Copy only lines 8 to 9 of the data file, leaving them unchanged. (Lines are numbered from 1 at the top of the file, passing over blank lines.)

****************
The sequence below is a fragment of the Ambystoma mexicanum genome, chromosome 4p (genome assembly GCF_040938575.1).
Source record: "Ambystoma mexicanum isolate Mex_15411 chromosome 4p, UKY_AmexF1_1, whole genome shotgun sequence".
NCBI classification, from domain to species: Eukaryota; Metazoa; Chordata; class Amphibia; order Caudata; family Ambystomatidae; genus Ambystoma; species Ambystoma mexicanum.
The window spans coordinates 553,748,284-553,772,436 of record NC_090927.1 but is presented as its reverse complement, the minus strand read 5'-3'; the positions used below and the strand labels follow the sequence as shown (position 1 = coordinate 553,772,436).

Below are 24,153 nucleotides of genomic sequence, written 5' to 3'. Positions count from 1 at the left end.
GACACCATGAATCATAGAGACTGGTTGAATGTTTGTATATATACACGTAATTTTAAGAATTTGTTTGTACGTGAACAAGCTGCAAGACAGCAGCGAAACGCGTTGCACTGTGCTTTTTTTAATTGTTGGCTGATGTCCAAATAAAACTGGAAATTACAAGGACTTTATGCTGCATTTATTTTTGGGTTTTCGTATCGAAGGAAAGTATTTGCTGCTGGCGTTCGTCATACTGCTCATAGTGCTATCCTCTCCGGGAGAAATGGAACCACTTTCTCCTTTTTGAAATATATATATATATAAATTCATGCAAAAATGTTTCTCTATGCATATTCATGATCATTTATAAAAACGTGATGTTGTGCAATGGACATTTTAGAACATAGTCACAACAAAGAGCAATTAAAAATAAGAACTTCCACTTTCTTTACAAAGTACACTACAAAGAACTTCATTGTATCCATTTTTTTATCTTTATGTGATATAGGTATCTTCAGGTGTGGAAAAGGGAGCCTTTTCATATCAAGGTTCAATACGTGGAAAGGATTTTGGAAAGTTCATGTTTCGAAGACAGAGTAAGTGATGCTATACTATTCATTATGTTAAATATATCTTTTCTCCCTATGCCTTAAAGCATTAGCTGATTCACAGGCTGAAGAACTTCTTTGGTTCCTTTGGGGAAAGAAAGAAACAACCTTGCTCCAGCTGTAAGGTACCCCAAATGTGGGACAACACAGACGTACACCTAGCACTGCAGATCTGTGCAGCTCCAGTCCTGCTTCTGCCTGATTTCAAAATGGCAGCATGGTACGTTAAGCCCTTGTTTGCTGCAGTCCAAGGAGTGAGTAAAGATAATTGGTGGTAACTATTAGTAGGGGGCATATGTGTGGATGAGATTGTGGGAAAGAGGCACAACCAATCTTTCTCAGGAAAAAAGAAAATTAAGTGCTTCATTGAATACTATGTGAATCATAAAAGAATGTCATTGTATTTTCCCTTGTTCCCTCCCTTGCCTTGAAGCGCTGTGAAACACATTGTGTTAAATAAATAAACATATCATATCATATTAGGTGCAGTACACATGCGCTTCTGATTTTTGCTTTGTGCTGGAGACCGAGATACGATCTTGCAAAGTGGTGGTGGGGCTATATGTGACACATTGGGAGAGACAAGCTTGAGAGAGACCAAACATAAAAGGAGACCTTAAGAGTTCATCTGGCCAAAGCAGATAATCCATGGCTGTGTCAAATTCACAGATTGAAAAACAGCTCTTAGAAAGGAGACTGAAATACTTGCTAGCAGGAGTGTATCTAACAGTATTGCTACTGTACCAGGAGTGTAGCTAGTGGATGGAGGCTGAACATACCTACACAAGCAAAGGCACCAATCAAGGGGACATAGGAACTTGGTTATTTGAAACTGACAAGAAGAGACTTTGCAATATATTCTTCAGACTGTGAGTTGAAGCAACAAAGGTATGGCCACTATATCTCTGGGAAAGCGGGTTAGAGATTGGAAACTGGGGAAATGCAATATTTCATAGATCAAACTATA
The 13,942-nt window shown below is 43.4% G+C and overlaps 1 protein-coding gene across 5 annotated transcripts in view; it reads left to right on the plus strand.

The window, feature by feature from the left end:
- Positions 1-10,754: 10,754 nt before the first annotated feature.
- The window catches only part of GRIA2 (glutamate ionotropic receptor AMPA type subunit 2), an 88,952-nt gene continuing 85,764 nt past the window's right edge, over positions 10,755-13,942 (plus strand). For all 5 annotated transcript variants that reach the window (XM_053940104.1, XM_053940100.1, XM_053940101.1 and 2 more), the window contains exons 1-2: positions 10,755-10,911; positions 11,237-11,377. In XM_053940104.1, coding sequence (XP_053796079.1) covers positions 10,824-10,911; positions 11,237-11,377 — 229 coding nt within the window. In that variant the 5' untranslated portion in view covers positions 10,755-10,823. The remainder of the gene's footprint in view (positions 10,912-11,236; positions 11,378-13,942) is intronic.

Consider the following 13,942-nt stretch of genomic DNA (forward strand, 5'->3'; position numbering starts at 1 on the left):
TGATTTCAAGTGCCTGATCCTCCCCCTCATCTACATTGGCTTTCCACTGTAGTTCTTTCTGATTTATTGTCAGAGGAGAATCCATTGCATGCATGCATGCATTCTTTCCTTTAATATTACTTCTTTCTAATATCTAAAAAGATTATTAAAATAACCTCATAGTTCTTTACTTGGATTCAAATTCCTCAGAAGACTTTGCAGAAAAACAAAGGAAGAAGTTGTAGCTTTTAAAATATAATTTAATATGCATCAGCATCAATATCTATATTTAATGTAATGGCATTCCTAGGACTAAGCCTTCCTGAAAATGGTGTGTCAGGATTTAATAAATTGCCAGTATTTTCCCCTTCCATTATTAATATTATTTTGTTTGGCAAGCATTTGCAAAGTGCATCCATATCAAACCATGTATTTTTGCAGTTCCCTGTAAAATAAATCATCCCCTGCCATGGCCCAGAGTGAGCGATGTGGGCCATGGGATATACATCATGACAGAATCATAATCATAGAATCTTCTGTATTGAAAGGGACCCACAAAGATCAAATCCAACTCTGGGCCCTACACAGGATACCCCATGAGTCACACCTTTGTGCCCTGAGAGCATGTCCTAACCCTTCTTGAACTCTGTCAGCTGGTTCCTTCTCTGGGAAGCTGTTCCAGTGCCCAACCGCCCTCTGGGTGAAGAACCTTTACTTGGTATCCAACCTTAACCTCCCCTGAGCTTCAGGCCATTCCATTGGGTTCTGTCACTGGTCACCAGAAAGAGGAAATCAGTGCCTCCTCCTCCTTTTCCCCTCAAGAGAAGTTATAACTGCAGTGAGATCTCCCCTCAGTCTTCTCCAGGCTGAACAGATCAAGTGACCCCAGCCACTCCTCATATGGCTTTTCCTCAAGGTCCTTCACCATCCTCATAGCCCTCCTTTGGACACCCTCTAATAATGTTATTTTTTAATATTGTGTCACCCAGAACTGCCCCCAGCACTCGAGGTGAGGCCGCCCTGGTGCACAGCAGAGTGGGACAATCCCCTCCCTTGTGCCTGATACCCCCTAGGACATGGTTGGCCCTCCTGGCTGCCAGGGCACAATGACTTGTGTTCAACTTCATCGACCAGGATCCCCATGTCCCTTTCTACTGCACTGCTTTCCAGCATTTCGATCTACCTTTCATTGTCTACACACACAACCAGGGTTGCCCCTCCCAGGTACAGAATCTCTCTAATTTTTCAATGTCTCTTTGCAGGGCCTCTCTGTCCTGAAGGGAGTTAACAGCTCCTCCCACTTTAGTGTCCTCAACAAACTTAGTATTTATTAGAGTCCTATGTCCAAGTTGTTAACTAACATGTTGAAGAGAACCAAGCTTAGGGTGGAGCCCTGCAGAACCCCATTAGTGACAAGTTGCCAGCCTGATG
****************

The window, feature by feature from the left end:
- Positions 1-10,754: 10,754 nt before the first annotated feature.